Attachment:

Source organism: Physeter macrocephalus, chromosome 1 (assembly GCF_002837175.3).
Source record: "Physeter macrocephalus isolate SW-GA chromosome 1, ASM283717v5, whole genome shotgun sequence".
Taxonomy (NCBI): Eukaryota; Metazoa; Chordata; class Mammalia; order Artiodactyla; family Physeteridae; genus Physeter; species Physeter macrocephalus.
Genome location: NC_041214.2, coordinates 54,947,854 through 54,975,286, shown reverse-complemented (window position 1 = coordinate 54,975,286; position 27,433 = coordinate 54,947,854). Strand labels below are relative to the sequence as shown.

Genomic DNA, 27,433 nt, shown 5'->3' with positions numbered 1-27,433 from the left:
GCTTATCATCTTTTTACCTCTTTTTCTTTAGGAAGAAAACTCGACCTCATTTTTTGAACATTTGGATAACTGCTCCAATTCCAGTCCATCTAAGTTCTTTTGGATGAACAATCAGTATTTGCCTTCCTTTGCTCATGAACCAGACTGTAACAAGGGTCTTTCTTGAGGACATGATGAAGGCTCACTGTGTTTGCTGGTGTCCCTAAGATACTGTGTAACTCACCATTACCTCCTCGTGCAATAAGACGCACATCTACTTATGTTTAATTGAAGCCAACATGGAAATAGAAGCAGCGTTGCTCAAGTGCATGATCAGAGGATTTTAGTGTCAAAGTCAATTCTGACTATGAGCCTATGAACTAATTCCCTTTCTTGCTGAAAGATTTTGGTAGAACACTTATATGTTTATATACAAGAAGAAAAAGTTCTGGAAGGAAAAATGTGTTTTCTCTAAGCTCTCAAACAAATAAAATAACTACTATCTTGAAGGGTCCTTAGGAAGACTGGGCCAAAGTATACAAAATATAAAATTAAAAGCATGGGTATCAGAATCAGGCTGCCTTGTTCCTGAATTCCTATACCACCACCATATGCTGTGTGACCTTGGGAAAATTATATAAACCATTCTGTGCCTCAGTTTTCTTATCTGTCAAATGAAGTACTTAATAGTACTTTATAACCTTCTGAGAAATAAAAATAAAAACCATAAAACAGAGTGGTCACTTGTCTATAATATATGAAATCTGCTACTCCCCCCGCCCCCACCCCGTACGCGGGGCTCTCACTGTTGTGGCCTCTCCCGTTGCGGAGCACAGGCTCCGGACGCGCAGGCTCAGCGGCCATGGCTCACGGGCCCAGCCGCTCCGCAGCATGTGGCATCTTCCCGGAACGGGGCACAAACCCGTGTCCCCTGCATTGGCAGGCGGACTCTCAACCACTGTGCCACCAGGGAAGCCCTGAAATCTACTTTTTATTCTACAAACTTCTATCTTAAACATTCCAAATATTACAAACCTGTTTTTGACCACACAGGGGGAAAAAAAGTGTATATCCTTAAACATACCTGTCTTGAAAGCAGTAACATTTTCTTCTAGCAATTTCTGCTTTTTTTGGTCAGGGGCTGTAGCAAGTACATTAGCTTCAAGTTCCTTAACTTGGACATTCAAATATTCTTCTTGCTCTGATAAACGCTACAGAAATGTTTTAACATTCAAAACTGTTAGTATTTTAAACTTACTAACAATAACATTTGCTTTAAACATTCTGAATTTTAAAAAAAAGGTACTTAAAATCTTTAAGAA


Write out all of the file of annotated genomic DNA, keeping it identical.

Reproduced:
Source organism: Physeter macrocephalus, chromosome 1 (assembly GCF_002837175.3).
Source record: "Physeter macrocephalus isolate SW-GA chromosome 1, ASM283717v5, whole genome shotgun sequence".
Taxonomy (NCBI): Eukaryota; Metazoa; Chordata; class Mammalia; order Artiodactyla; family Physeteridae; genus Physeter; species Physeter macrocephalus.
Genome location: NC_041214.2, coordinates 54,947,854 through 54,975,286, shown reverse-complemented (window position 1 = coordinate 54,975,286; position 27,433 = coordinate 54,947,854). Strand labels below are relative to the sequence as shown.

Genomic DNA, 27,433 nt, shown 5'->3' with positions numbered 1-27,433 from the left:
GCTTATCATCTTTTTACCTCTTTTTCTTTAGGAAGAAAACTCGACCTCATTTTTTGAACATTTGGATAACTGCTCCAATTCCAGTCCATCTAAGTTCTTTTGGATGAACAATCAGTATTTGCCTTCCTTTGCTCATGAACCAGACTGTAACAAGGGTCTTTCTTGAGGACATGATGAAGGCTCACTGTGTTTGCTGGTGTCCCTAAGATACTGTGTAACTCACCATTACCTCCTCGTGCAATAAGACGCACATCTACTTATGTTTAATTGAAGCCAACATGGAAATAGAAGCAGCGTTGCTCAAGTGCATGATCAGAGGATTTTAGTGTCAAAGTCAATTCTGACTATGAGCCTATGAACTAATTCCCTTTCTTGCTGAAAGATTTTGGTAGAACACTTATATGTTTATATACAAGAAGAAAAAGTTCTGGAAGGAAAAATGTGTTTTCTCTAAGCTCTCAAACAAATAAAATAACTACTATCTTGAAGGGTCCTTAGGAAGACTGGGCCAAAGTATACAAAATATAAAATTAAAAGCATGGGTATCAGAATCAGGCTGCCTTGTTCCTGAATTCCTATACCACCACCATATGCTGTGTGACCTTGGGAAAATTATATAAACCATTCTGTGCCTCAGTTTTCTTATCTGTCAAATGAAGTACTTAATAGTACTTTATAACCTTCTGAGAAATAAAAATAAAAACCATAAAACAGAGTGGTCACTTGTCTATAATATATGAAATCTGCTACTCCCCCCGCCCCCACCCCGTACGCGGGGCTCTCACTGTTGTGGCCTCTCCCGTTGCGGAGCACAGGCTCCGGACGCGCAGGCTCAGCGGCCATGGCTCACGGGCCCAGCCGCTCCGCAGCATGTGGCATCTTCCCGGAACGGGGCACAAACCCGTGTCCCCTGCATTGGCAGGCGGACTCTCAACCACTGTGCCACCAGGGAAGCCCTGAAATCTACTTTTTATTCTACAAACTTCTATCTTAAACATTCCAAATATTACAAACCTGTTTTTGACCACACAGGGGGAAAAAAAGTGTATATCCTTAAACATACCTGTCTTGAAAGCAGTAACATTTTCTTCTAGCAATTTCTGCTTTTTTTGGTCAGGGGCTGTAGCAAGTACATTAGCTTCAAGTTCCTTAACTTGGACATTCAAATATTCTTCTTGCTCTGATAAACGCTACAGAAATGTTTTAACATTCAAAACTGTTAGTATTTTAAACTTACTAACAATAACATTTGCTTTAAACATTCTGAATTTTAAAAAAAAGGTACTTAAAATCTTTAAGAA